Starting in January 2021, the Kenya Revenue Authority (KRA) will start levying a digital services tax. This means you will now have to pay an extra 1.5pc tax on products and services purchased online.
Kenya has also been toying with the idea of going cashless amidst calls for social distancing. The government has been actively calling for citizens to avoid the use of cash in a bid to curb the spread of the novel Covid-19.
Recently, in efforts towards a cashless economy, the Kenyan Government via the NTSA gave 29 lenders and IT companies licenses to offer cashless payments in Public Service Vehicles (PSVs), setting the stage for the ban of the use of cash in public transport.
So why is the government imposing taxes on cashless transactions instead of putting incentives encouraging it? For instance, why would anyone opt to pay some 1.5pc tax on goods they can easily purchase the same products offline with cash at a fairly cheaper price without the tax?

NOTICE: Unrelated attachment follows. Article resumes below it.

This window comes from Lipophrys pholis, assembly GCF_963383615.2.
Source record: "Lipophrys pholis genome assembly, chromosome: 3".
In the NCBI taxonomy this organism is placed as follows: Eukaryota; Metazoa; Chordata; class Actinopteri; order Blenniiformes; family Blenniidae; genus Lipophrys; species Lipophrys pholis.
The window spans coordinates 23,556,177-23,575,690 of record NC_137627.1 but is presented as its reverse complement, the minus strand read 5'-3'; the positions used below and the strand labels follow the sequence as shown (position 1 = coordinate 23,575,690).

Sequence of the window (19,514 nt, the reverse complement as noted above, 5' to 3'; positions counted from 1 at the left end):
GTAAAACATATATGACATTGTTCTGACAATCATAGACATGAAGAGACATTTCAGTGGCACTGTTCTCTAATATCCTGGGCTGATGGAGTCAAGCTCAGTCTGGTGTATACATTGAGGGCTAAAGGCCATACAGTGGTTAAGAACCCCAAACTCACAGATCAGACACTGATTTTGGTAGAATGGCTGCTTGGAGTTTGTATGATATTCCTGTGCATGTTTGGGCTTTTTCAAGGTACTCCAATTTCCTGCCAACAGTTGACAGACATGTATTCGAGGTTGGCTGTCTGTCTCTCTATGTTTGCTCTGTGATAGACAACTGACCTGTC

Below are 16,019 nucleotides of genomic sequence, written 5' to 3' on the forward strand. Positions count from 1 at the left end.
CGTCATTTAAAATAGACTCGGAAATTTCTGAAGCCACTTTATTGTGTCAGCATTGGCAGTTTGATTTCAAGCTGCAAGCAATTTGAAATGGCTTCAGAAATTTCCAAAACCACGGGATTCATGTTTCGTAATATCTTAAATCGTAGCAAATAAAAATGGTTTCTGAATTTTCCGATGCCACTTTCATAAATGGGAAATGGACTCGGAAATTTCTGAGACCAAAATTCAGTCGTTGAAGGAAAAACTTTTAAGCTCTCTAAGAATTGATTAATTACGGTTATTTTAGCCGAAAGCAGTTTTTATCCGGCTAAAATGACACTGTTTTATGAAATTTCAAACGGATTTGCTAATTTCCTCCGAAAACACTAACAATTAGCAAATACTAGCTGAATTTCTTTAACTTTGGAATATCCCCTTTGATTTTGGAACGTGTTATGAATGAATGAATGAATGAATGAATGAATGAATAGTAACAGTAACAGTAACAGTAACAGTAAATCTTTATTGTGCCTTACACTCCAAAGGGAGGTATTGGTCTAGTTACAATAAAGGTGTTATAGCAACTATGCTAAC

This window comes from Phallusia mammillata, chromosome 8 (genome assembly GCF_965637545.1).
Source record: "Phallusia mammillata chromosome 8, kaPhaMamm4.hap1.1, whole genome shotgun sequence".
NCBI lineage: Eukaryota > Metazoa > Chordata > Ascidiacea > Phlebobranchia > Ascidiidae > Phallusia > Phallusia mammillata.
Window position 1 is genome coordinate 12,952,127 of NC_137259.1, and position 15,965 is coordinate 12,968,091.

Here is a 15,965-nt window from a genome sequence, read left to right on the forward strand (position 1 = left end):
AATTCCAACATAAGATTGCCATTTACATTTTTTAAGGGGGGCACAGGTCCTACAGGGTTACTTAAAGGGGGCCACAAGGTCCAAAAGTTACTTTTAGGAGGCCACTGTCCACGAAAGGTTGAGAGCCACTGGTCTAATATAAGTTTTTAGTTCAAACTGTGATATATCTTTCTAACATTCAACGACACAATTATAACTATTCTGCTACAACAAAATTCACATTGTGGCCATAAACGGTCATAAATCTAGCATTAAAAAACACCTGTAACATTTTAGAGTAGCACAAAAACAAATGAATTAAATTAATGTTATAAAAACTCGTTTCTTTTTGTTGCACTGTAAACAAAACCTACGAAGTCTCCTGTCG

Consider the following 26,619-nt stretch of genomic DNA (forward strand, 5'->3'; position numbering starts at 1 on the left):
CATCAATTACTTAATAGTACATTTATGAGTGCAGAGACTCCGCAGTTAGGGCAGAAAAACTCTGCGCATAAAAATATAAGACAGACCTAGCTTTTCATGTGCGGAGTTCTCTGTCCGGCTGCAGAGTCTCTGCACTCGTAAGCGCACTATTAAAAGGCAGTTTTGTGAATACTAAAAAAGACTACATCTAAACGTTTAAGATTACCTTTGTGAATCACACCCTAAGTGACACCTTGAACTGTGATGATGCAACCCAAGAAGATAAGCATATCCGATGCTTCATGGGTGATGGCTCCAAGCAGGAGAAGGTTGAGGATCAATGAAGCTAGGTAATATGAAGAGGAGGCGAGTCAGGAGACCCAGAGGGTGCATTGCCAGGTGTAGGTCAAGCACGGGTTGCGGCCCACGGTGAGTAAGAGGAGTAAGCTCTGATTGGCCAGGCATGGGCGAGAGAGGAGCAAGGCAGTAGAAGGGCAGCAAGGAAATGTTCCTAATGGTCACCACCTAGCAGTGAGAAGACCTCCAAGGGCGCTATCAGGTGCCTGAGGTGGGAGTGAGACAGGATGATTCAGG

While Kenya, on paper looks like a world leader in enhancing a cashless economy, taxation threatens to completely flatten that upward curve.
What the government is doing in efforts to boost the suffering economy will most likely result in a Laffer Curve (curve used to illustrate that sometimes cutting tax rates can increase total tax revenue) which simply states that If taxes are too high along the Laffer Curve, then they will discourage the taxed activities. In this case, cashless transactions.
The Government cannot then say it is advocating for a cashless economy while pushing people to opt for the alternatives. If becoming a cashless society is a key priority taxing people who want to go cashless should not be an option in a country that is simply too dependent on cold, hard currency already.
In my opinion, Introducing the digital service tax in Kenya runs the risk of stalling the progress towards a cashless economy while only delivering a small boost to tax revenues.